KUALA LUMPUR (March 31): Top Glove Corp Bhd plunged to a 10-month low of RM4.45 today, as the forced labour issue it is facing in the US raises concern on the world’s largest glove maker’s prospects, moving forward.
Some RM5.26 billion in market capitalisation was wiped off from Top Glove due to the selling pressure this week, as the stock price slides to the lowest level since May last year, when the rally started.
At market close, Top Glove was trading at RM4.52, down 26 sen or 5.44%. This was the third time the glove maker sank below RM5 since the glove mania started last year.
Selling pressure is also mounting on its peers Supermax Corp Bhd and Hartalega Holdings Bhd.
Supermax fell as much as 19 sen or 4.81% to RM3.76, before closing at RM3.81. Hartalega, the sixth biggest loser today, sank as much as 46 sen or 4.91% to RM8.90, before settling at RM8.93.
“The selling pressure could be due to the recent development in forced labour issue. I reckon this gives traders additional impetus to short the sector,” Rakuten Trade Research head of Research Kenny Yee told theedgemarkets.com.
However, he foresees bargain hunting emerging in the sector, when the selling dries up.
AmInvestment Bank Research said in a note yesterday, total sales to the US provided roughly 25% of total Top Glove sales in FY19, and the average selling price in the US is estimated to be at a 5% premium, compared to that of other countries.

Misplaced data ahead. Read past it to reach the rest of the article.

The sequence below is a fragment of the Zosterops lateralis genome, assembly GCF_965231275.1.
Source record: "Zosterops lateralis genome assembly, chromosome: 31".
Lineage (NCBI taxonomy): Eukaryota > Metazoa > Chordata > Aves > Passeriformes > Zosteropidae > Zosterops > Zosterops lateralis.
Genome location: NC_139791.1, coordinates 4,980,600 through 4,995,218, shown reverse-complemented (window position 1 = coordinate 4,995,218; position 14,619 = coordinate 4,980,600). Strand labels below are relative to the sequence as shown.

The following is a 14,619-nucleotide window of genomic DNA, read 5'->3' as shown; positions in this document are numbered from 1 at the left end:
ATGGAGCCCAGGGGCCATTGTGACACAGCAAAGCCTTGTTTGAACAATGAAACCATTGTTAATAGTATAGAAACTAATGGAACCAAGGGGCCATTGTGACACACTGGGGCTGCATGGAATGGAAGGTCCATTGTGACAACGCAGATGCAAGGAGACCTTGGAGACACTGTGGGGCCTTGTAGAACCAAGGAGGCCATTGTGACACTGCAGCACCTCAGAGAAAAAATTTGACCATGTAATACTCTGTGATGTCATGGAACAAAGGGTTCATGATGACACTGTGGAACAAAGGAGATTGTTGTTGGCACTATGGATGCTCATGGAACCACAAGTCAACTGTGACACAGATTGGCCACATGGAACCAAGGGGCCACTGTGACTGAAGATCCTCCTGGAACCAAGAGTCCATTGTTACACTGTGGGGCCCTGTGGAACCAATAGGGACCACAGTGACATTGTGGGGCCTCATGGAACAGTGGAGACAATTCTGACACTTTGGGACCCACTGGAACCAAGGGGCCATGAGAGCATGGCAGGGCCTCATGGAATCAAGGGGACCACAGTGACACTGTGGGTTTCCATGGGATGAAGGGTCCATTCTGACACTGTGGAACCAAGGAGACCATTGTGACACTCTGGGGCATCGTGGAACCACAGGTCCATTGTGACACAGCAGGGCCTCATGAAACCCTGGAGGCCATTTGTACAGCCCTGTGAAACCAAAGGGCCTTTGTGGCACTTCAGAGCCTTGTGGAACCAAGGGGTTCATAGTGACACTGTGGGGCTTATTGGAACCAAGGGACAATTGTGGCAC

“While glove demand is projected to remain elevated in the next few years, it is unlikely that the company will find viable substitutes for the entire US customer base. This will affect the group’s earnings as glove urgency begins to normalise,” it said.
AmInvestment Bank noted that this provides local peers, as well as China players such as Blue Sail Medical and Intco Medical, with additional bargaining power amongst US customers.
The research house has maintained a "hold" call on Top Glove with an unchanged fair value of RM5.46 per share, based on a price-to-earnings ratio of 23 times on 2022 forward earnings per share, incorporating an ESG-adjusted discount of 3% for the research house rating of two stars.
Commenting on the forced labour issue, Top Glove said it is unable to ascertain the quantum of the financial and operational impact arising from the US Customs and Border Protection’s (CBP) directive to its personnel at all US ports of entry, to begin seizing disposable gloves produced in Malaysia by Top Glove over forced labour allegations.
It also said that its US counsels are in midst of liaising with representatives of the CBP to obtain more clarity and information on the latest order issued.
"The company wishes to inform all its stakeholders that it will take all necessary steps to address the issue and shall make the necessary announcements as appropriate, when there are further developments in the above matter,” it said.
The CBP on Monday said in a statement that it had directed its personnel at all US ports of entry to begin seizing disposable gloves produced in Malaysia by Top Glove, after the CBP Office of Trade, in consultation with the secretary of the Treasury, published forced labour allegation findings against Top Glove.
Top Glove unable to ascertain impact of US seize order over forced labour claims
US Customs issues seize order on Top Glove products on forced labour finding
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